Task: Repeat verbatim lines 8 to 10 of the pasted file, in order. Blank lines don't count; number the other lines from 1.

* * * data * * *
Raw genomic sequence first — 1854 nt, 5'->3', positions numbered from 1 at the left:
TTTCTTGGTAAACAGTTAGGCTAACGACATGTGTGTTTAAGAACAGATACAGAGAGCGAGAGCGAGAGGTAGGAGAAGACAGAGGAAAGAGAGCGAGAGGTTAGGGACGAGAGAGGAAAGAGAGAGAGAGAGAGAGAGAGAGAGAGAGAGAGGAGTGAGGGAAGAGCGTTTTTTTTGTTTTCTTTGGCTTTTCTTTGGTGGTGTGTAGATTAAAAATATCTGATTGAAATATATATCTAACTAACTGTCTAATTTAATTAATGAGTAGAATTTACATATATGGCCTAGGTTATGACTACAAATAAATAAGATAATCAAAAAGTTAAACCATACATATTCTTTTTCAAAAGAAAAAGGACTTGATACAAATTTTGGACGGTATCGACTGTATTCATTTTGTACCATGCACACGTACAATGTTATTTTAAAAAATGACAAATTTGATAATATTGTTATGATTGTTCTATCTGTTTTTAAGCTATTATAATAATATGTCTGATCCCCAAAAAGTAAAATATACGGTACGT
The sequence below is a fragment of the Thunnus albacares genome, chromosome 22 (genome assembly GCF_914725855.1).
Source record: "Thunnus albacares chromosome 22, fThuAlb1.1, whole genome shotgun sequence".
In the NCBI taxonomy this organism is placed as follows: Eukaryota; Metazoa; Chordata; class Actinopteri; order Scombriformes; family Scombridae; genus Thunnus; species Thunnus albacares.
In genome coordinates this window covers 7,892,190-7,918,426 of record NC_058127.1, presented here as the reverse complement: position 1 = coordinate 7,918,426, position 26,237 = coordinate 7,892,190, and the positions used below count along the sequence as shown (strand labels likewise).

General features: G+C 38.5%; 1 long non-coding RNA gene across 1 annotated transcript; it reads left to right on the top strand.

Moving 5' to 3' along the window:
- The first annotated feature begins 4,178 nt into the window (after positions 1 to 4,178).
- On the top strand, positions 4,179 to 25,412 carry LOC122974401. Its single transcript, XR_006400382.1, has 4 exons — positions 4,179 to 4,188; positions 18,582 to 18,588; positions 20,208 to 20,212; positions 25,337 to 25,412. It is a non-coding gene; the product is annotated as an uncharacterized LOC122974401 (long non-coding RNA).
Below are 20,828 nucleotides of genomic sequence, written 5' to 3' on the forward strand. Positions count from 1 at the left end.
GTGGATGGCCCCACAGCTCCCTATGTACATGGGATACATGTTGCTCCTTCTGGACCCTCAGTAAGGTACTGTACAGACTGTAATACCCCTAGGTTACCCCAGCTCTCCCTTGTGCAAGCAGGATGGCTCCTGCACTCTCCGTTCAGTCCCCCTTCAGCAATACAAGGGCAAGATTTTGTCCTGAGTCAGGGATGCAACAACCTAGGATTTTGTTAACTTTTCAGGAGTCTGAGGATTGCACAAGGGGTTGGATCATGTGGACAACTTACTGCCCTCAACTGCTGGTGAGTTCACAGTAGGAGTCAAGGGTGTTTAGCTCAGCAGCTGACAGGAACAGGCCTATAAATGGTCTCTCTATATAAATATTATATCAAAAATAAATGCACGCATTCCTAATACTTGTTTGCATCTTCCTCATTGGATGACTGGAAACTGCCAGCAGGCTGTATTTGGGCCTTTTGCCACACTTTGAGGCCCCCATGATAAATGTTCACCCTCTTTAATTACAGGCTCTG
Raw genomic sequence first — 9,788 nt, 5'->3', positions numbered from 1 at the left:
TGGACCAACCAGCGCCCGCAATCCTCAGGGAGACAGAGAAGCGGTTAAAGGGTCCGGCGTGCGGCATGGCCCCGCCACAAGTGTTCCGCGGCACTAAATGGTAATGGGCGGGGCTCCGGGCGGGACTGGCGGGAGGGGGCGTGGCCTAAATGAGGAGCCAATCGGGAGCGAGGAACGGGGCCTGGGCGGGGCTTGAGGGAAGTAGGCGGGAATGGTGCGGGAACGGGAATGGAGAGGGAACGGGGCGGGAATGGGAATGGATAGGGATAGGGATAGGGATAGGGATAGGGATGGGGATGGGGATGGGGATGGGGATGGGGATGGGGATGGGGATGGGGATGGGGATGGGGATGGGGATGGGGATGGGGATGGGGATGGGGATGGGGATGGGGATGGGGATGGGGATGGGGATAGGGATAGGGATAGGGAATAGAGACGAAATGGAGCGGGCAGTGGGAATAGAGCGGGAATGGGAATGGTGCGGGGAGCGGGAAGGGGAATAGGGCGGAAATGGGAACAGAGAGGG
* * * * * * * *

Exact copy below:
Moving 5' to 3' along the window:
- The first annotated feature begins 4,178 nt into the window (after positions 1 to 4,178).
- On the top strand, positions 4,179 to 25,412 carry LOC122974401. Its single transcript, XR_006400382.1, has 4 exons — positions 4,179 to 4,188; positions 18,582 to 18,588; positions 20,208 to 20,212; positions 25,337 to 25,412. It is a non-coding gene; the product is annotated as an uncharacterized LOC122974401 (long non-coding RNA).